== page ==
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Thanks to my friend Ron Nichols, son of WWII veteran, for finding these 110 year old Japanese war memorabilia and donating it to the dead soldier's daughter. And special thanks to Nobuhiro Nakamura for his Herculean volunteer efforts to find the family.

Reiko and her sister Teruko examine the soldier's book dated 1902 that once belonged to Reiko's later father SgtMajor Kenji Nagahama who served in the Japanese Army in the Russo-Japan war of 1905. The grouping of relics were discovered on line by a friend, Ron Nichols, who lives in Japan. He asked me for my help in trying to locate the family. With the incredible sleuthing skills of Mr. Nobuhiro Nakamura the family was located even though they had moved in 1939 from the original address listed in the soldier booklet! The family was naturally suspicious and cautious, "Why would someone want to return our family relics to us at no cost? There must be a catch," they wondered, and first baulked at even meeting Mr. Nakamura who contacted Reiko Nagahama with an incredible tale of a 110 year old booklet.

Reiko Nagahama examines her father's 1902 dated Army soldier's booklet. Her grandfather Kenji Nagahama was a SgtMajor in the Japanese Army and fought under General Nogi in the ferocious battle of Hill 203 in Korea (against the Russians) in which more Japanese were killed than at Iwo Jima. It records that he was in the famous Pyrrhic victory of Hill 203 in which the Japanese defeated the Russians in the Siege of Port Arthur but lost 16,000 dead and 44,000 wounded which exceeded the number of casualties at Iwo Jima 40 years later in which modern weapons and aircraft were used.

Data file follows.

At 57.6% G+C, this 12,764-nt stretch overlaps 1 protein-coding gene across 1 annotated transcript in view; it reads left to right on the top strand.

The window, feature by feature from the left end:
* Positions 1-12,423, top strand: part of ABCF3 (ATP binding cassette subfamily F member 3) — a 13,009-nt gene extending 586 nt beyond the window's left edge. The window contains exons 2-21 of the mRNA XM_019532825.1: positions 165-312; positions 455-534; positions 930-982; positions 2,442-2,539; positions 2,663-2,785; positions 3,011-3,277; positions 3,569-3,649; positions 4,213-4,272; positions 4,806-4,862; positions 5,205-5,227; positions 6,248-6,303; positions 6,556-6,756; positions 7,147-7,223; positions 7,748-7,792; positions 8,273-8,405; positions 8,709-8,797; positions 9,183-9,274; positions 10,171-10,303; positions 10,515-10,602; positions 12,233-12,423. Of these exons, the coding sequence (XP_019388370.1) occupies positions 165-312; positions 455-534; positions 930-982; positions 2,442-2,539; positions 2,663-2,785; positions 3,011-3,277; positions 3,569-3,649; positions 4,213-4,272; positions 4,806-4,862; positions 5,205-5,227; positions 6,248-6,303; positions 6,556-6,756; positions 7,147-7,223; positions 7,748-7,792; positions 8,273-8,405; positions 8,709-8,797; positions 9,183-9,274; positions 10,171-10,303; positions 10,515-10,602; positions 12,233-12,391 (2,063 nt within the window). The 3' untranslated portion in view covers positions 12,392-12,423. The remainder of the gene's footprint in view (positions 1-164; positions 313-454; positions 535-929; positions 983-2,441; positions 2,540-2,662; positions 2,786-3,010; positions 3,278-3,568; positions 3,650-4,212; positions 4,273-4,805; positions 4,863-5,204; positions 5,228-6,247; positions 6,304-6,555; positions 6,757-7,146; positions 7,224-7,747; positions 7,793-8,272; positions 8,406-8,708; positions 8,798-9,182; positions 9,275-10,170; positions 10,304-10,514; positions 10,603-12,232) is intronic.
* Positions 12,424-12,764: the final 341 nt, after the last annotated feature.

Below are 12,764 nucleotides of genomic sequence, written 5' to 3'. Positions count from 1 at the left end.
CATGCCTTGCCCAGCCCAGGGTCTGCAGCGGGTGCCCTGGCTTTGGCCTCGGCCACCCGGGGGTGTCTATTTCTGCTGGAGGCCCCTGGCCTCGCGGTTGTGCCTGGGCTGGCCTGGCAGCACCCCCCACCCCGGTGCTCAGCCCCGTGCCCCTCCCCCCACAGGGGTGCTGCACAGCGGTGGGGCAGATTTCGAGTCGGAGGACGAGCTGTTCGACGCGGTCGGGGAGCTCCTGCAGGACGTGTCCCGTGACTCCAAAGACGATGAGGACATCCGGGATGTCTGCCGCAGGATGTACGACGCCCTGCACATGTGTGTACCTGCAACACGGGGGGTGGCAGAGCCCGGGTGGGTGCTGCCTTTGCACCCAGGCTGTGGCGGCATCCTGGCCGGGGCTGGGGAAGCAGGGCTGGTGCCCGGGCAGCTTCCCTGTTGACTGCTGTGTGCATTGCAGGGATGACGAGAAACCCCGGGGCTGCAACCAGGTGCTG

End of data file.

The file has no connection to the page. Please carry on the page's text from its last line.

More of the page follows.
Ron Nichols discovered the artifacts for sale on an auction site and something struck him. He bought the items with the intention of someday finding the relatives and returning the box to them. My friend Nobuhiro Nakamura and I were invited to tour the Atsugi Naval Base (where Ron runs the pro golf shop) which is when Ron showed us the items and asked for our help. Mr. Nakamura put in an amazing effort and was able to find the ladies through a temple name DAIUNJI in Hyogo Prefecture, and an old address written inside the soldier booklet. He did some good old fashioned gumshoe detective work and found the family had relocated to Kyoto in 1939. They are appreciative and look forward to Ron's upcoming visit to Kyoto where they live.

Russo-Japan victory medal that belonged to Sgt.Major Kenji Nagahama has now been returned to his daughter Reiko Nagahama.

Japanese Army/Navy honorable discharge pin worn by Sgt.Major Kenji Nagahama after his departure from the Army.

Ladies patriotic service pin worn by SgtMaj Kenji Nagahama's wife Tatsuko who is alive and well in a nursing home. We believe she is 92.

Japanese Red Cross medal worn by nearly all servicemen in return for a donation to the Society.

The box states it is a presentation award from the Imperial Household. It shows SgtMaj Kenji Nagahama's name and that he is awarded the Rising Sun 7th Class.

A grouping of the items that Ron Nichols rescued from an on-line auction site and generously returned without asking for even a thank-you in return.

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